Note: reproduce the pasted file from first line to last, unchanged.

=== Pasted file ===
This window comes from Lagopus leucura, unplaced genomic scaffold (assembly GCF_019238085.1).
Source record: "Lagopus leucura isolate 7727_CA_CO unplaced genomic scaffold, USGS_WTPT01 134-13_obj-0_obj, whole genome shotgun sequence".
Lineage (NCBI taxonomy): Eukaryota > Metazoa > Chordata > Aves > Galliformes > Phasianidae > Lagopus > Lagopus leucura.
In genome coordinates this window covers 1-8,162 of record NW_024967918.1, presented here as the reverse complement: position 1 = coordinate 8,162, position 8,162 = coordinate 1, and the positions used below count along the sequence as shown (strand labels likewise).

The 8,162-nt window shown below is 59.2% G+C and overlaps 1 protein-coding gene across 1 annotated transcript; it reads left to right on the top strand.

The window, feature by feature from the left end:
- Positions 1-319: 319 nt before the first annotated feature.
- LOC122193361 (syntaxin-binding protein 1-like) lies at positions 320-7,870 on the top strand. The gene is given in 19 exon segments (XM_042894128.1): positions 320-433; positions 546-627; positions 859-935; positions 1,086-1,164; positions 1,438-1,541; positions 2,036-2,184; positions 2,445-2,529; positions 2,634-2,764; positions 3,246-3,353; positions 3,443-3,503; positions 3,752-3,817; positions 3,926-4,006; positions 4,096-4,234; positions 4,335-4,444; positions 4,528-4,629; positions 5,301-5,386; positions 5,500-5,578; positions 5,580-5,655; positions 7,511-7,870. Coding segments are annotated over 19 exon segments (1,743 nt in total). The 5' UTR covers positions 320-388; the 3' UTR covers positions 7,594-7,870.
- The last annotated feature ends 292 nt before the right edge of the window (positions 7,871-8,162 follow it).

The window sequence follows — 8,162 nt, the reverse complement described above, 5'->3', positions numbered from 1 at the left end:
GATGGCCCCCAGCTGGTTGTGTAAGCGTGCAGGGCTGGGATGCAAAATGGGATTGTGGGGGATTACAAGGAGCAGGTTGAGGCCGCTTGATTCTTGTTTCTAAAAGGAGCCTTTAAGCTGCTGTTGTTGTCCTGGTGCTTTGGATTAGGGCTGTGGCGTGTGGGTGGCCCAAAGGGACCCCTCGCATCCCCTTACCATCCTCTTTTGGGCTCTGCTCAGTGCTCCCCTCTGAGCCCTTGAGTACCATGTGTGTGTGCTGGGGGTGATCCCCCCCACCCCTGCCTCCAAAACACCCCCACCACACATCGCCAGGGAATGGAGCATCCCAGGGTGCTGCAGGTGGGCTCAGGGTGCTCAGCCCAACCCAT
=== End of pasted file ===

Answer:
This window comes from Lagopus leucura, unplaced genomic scaffold (assembly GCF_019238085.1).
Source record: "Lagopus leucura isolate 7727_CA_CO unplaced genomic scaffold, USGS_WTPT01 134-13_obj-0_obj, whole genome shotgun sequence".
Lineage (NCBI taxonomy): Eukaryota > Metazoa > Chordata > Aves > Galliformes > Phasianidae > Lagopus > Lagopus leucura.
In genome coordinates this window covers 1-8,162 of record NW_024967918.1, presented here as the reverse complement: position 1 = coordinate 8,162, position 8,162 = coordinate 1, and the positions used below count along the sequence as shown (strand labels likewise).

The 8,162-nt window shown below is 59.2% G+C and overlaps 1 protein-coding gene across 1 annotated transcript; it reads left to right on the top strand.

The window, feature by feature from the left end:
- Positions 1-319: 319 nt before the first annotated feature.
- LOC122193361 (syntaxin-binding protein 1-like) lies at positions 320-7,870 on the top strand. The gene is given in 19 exon segments (XM_042894128.1): positions 320-433; positions 546-627; positions 859-935; positions 1,086-1,164; positions 1,438-1,541; positions 2,036-2,184; positions 2,445-2,529; positions 2,634-2,764; positions 3,246-3,353; positions 3,443-3,503; positions 3,752-3,817; positions 3,926-4,006; positions 4,096-4,234; positions 4,335-4,444; positions 4,528-4,629; positions 5,301-5,386; positions 5,500-5,578; positions 5,580-5,655; positions 7,511-7,870. Coding segments are annotated over 19 exon segments (1,743 nt in total). The 5' UTR covers positions 320-388; the 3' UTR covers positions 7,594-7,870.
- The last annotated feature ends 292 nt before the right edge of the window (positions 7,871-8,162 follow it).

The window sequence follows — 8,162 nt, the reverse complement described above, 5'->3', positions numbered from 1 at the left end:
GATGGCCCCCAGCTGGTTGTGTAAGCGTGCAGGGCTGGGATGCAAAATGGGATTGTGGGGGATTACAAGGAGCAGGTTGAGGCCGCTTGATTCTTGTTTCTAAAAGGAGCCTTTAAGCTGCTGTTGTTGTCCTGGTGCTTTGGATTAGGGCTGTGGCGTGTGGGTGGCCCAAAGGGACCCCTCGCATCCCCTTACCATCCTCTTTTGGGCTCTGCTCAGTGCTCCCCTCTGAGCCCTTGAGTACCATGTGTGTGTGCTGGGGGTGATCCCCCCCACCCCTGCCTCCAAAACACCCCCACCACACATCGCCAGGGAATGGAGCATCCCAGGGTGCTGCAGGTGGGCTCAGGGTGCTCAGCCCAACCCAT